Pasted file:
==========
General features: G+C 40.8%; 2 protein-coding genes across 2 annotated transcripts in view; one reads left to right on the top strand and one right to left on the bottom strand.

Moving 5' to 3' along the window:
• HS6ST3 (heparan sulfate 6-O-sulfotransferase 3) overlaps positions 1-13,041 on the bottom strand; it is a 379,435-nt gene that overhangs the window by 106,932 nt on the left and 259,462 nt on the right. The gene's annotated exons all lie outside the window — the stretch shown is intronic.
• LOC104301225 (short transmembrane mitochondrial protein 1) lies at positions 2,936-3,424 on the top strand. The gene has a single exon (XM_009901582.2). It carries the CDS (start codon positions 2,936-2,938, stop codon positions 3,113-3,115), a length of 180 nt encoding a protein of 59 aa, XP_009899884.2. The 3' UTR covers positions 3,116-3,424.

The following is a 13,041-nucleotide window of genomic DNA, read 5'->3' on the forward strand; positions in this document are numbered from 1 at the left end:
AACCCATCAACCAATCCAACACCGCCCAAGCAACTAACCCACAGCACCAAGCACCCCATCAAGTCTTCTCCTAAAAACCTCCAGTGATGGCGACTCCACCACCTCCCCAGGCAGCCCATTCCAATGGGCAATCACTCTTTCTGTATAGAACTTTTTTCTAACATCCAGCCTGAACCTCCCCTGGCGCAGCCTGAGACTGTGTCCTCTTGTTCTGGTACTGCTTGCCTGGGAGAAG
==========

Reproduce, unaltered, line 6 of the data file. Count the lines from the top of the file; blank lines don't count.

AACCCATCAACCAATCCAACACCGCCCAAGCAACTAACCCACAGCACCAAGCACCCCATCAAGTCTTCTCCTAAAAACCTCCAGTGATGGCGACTCCACCACCTCCCCAGGCAGCCCATTCCAATGGGCAATCACTCTTTCTGTATAGAACTTTTTTCTAACATCCAGCCTGAACCTCCCCTGGCGCAGCCTGAGACTGTGTCCTCTTGTTCTGGTACTGCTTGCCTGGGAGAAG